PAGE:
HSBC Malta has been fined €82,000 for breaching anti-money laundering provisions.
The FIAU, Malta's anti-money laundering unit, found the bank failed to adequately document the reason behind a €2m transaction by one of its customers.
In an online notice, the FIAU said that although the bank provided it with more detailed information about the business operations of the customer in question, HSBC did not back this up with invoices or any other supporting documentation for the transaction.
The FIAU said that in another breach, HSBC's transaction monitoring system failed to flag various high-value transactions by one customer, which at times reached €800,000.
HSBC told the FIAU that although the rule in place at the time did not trigger any alerts on the transactions carried out by that particular customer, a "tuning exercise" took place and revised thresholds were put in place for the transaction monitoring system.
The FIAU said the bank also stated that other controls in place did lead it to scrutinise the transactions in question. The regulator also said that the previously established monetary thresholds to monitor large transactions passing through the accounts within a specific time period were too high, thus increasing the risk that certain large and anomalous transactions were not being captured and adequately scrutinised by the bank.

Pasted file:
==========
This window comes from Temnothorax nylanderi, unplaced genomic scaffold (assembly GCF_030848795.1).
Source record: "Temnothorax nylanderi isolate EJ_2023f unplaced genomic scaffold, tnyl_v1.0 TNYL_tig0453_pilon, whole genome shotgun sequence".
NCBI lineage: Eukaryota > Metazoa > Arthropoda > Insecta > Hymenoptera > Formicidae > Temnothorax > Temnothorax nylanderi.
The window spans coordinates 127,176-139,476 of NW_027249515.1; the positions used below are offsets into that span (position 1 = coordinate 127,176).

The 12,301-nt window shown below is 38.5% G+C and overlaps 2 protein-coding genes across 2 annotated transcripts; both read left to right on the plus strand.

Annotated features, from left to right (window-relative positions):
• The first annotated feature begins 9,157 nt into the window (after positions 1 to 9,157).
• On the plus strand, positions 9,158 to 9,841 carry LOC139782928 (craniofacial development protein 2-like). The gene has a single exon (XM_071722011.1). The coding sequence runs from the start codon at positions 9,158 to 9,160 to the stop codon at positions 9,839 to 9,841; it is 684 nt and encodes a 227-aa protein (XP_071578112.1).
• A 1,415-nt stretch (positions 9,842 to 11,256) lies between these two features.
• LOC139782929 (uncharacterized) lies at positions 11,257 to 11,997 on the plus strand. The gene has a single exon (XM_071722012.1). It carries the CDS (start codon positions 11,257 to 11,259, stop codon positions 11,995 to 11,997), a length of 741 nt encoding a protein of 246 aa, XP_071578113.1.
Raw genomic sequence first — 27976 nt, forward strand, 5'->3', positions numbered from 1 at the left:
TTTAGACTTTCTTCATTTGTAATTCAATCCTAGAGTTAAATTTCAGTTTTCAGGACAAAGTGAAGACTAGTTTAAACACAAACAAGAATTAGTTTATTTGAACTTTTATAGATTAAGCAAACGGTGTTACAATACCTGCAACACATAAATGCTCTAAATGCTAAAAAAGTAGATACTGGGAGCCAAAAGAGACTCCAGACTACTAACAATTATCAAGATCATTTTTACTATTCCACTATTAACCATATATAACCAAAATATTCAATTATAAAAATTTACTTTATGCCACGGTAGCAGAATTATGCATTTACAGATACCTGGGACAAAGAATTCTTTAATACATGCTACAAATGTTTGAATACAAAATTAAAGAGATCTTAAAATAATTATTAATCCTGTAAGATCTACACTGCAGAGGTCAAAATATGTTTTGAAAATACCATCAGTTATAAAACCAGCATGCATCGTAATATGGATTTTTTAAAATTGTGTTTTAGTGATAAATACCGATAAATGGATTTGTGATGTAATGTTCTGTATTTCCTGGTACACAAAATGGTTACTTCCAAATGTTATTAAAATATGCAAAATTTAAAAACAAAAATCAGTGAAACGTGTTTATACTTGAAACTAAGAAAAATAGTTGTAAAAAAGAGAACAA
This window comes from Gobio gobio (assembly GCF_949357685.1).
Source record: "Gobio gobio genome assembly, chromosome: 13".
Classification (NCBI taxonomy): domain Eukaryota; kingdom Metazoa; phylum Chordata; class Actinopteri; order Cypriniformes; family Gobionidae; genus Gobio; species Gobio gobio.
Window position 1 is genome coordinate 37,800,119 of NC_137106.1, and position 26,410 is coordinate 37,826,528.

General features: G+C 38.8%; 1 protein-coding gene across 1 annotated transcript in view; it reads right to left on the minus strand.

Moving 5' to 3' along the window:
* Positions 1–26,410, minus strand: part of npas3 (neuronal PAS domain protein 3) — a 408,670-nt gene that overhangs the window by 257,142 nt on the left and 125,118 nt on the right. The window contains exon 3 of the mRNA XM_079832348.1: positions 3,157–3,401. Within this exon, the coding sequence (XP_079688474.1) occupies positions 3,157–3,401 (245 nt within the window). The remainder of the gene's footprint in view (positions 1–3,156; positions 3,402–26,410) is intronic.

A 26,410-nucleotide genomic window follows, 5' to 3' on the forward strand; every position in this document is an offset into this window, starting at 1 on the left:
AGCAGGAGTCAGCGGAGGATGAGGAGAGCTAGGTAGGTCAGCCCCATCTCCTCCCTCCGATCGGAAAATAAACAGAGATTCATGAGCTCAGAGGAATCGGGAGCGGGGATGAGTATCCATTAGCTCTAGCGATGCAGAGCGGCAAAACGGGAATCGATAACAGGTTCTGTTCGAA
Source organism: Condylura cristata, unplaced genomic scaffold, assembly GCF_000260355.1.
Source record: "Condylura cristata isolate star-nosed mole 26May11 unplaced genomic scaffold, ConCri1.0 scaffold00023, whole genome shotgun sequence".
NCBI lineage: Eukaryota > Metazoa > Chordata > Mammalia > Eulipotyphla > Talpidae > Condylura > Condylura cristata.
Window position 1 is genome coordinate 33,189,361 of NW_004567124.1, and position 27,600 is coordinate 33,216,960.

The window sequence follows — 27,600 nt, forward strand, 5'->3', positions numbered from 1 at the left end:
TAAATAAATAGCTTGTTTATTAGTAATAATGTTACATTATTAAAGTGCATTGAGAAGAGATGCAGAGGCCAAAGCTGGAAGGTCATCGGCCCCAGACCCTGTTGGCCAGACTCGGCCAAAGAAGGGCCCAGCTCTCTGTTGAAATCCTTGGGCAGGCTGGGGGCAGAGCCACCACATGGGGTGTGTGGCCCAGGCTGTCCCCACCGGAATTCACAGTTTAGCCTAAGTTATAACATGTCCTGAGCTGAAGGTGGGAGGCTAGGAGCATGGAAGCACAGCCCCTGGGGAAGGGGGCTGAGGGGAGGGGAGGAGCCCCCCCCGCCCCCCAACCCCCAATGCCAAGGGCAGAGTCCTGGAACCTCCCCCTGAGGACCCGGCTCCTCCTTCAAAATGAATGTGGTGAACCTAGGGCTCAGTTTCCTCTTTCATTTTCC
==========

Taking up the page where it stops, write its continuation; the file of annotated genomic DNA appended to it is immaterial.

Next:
But in three customer files, HSBC failed to gather the necessary documents to verify the identity or address of the beneficial owners or senior managing officials.
However, the FIAU took into consideration the importance of the obligations that the bank
breached, together with the seriousness of the findings identified and their material impact.
"The Committee also considered whether the breaches identified could have led to the unintentional facilitation of ML/FT. It also considered the impact that the Bank's failures may have had on both its operations, as well as on the local jurisdiction and its financial system. The size and operations of the Bank, and it being a core banking institution in Malta, were also taken into account.
"In its deliberations, the Committee also factored in the good level of cooperation exhibited by the Bank throughout the whole process as well as the constructive and positive dialogue had throughout the years, together with the regard that the Bank has shown towards its AML/CFT obligations.
"Furthermore, the Committee took into consideration the Bank's long-standing commitment towards enhancing and updating its AML/CFT processes to ensure compliance with its legal obligations, and the remedial actions that the Bank indicated it has already started to implement.
The Committee also considered the Bank's continuous investment in its technical and human resources tasked with preventing/combating ML/FT."
The full notice is here.